Saturday, 18 August 2012 13:00
In the US the philosopher Peter Singer of Princeton University, one of the most influential bioethicists (known as the father of animal rights), wrote in support of abortion that “membership of the species Homo sapiens is not enough to confer a right to life.” ( The Scotsman , 15 Aug 2012). Rabbi Bonnie Margulis, a leader of the “Religious Coalition for Reproductive Choice” in Wisconsin, states that taking away the right to abortion would violate the “essence of being human” (LifeSiteNews.com, 15 Aug 2012). In the meantime, new cell lines are being produced in laboratories from human embryos for “in vitro ” assays in order to reduce the number of animals used in experiments. A recent study (BioResearch Open Access, Vol.1,n.4,August 2012) showed that after 18 years frozen embryos continue to be pluripotent and therefore can be used in cell therapy. This suggests that freezing and banking human embryonic cells could be a good biomedical strategy. Clinical trials with human embryos are now being conducted in many parts of the world including Italy (where the embryos used are supposed to be from miscarriages, maintaining the image of an ethical mindset).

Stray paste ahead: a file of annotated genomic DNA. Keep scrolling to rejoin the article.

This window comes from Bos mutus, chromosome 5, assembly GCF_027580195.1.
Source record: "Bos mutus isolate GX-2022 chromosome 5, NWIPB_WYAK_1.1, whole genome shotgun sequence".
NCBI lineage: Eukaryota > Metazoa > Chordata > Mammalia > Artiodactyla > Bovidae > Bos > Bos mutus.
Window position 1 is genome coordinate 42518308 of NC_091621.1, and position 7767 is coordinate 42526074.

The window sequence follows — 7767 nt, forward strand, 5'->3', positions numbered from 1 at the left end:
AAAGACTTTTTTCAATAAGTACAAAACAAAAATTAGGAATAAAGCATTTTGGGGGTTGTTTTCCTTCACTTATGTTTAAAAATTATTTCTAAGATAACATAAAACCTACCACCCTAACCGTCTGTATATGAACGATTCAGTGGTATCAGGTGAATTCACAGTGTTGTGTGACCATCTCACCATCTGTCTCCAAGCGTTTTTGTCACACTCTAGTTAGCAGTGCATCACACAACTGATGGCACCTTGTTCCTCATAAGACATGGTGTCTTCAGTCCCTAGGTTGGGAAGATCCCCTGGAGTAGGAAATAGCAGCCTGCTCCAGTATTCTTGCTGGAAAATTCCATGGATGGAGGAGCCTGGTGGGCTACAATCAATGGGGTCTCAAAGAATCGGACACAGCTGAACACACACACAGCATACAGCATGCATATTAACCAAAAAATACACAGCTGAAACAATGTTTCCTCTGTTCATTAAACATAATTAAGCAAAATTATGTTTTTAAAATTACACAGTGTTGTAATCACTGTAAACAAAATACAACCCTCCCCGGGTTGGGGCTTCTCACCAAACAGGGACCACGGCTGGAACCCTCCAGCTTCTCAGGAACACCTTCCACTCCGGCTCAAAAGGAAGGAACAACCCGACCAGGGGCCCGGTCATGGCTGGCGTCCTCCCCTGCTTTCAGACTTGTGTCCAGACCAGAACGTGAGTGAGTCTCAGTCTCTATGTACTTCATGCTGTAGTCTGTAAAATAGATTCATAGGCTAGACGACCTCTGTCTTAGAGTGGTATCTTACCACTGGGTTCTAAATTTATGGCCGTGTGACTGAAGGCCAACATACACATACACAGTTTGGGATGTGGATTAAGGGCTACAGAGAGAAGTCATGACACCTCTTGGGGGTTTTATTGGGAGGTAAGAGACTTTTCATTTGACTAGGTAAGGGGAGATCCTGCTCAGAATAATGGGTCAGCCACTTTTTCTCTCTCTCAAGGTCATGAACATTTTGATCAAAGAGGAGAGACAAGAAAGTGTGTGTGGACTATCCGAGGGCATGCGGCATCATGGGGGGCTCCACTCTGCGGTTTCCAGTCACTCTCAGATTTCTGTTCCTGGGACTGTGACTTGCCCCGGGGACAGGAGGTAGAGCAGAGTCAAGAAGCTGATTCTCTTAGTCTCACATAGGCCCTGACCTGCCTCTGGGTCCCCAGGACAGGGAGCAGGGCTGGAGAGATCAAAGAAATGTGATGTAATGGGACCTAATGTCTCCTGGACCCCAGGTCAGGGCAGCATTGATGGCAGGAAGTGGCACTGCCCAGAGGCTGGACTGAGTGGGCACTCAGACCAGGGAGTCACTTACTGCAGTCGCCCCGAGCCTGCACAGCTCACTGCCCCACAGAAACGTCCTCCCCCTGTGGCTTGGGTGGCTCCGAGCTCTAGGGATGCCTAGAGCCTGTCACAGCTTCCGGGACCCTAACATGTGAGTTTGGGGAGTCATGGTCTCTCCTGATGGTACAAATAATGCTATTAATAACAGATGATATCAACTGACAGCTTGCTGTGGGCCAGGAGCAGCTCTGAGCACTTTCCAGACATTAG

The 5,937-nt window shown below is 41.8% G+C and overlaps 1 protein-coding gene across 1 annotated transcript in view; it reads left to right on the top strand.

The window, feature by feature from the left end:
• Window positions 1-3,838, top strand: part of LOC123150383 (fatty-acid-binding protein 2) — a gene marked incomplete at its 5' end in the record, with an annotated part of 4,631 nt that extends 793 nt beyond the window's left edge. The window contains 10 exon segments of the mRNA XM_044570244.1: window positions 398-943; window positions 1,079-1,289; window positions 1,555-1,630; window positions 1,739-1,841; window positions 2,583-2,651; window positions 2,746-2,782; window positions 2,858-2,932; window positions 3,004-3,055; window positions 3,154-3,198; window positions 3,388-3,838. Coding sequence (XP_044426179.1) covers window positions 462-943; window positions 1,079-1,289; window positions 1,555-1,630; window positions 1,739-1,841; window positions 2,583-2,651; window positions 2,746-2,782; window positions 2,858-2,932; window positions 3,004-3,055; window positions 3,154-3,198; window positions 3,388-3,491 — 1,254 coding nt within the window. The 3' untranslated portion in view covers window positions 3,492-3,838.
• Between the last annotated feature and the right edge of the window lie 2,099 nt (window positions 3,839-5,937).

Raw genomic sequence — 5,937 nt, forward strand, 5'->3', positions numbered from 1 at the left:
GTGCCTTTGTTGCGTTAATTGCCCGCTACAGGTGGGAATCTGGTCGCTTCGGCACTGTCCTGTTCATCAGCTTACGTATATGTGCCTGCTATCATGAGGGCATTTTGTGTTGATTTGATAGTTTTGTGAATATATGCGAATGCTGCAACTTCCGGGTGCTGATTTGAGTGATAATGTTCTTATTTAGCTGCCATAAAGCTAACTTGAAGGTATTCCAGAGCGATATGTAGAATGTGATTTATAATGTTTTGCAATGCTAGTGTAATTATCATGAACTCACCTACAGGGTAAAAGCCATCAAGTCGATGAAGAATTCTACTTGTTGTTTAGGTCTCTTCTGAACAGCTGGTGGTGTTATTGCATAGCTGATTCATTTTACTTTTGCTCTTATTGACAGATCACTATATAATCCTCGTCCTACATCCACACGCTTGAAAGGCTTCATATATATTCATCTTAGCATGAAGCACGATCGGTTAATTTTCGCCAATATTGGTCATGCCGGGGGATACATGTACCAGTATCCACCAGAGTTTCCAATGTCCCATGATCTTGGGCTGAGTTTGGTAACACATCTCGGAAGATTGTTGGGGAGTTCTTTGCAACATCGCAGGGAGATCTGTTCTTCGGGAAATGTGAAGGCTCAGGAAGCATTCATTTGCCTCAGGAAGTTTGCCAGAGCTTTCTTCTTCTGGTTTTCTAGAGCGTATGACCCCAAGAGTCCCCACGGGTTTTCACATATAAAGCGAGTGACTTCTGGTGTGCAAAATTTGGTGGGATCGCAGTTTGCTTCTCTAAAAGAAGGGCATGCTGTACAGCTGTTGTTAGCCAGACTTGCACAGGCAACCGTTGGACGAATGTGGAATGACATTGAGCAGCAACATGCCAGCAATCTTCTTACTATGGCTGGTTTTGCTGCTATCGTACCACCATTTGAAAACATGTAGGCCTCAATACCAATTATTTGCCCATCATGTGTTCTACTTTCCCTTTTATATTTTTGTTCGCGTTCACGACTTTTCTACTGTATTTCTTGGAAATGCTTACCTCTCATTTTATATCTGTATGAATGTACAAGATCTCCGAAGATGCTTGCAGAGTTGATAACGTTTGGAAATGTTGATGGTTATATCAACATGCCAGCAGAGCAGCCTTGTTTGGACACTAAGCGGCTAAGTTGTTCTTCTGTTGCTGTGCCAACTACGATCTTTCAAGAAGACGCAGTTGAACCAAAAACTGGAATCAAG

In this panorama, marked by a paroxysmal race for results and success, the Rimini Meeting offers a simple suggestion: look at our nature to see that our life aspires to “much more” . In fact, the meeting opens with the words of Mons. Giussani: “By his nature man is related to the infinite”.
That same point was reiterated by Benedict XVI during his visit to Cuba: “ Man needs the infinite ”. To experience this “need”, noticing the simplicity of one's heart in daily life is enough and noticing especially our weakness revealed by it. As Romano Guardini wrote:" The eternal is not related to the biological life, but to the person. The awareness of this everlasting condition increases according to the measure in which we sincerely accept our own transience. Who tries to avoid it, hide from it or deny it , will never be aware. The contingent points to the absolute".
The challenge is not that of overcoming limits by our own abilities but that of accepting them as a necessary condition in order to discover that there exists an “ultimate and mysterious” relation which defines us. No research scientific, medical, biological or neurobiological should ignore this relation, which renders the human being in his entirety (including his biological structure)as a subject not to be reduced, manipulated or disposed of.
This was also the testimony of Jerome Lejeune (whose cause for beatification has begun). He was a founder of clinical genetics, who discovered the causes of certain genetic syndromes (among them Down Syndrome). Because of his position he was denied of the Nobel Price. He saw every human being as “ unique and irreplaceable” precisely because of his relation to the infinite.
Augusto Pessina, Department of Biomedical Surgical, Dental Sciences. University of Milan....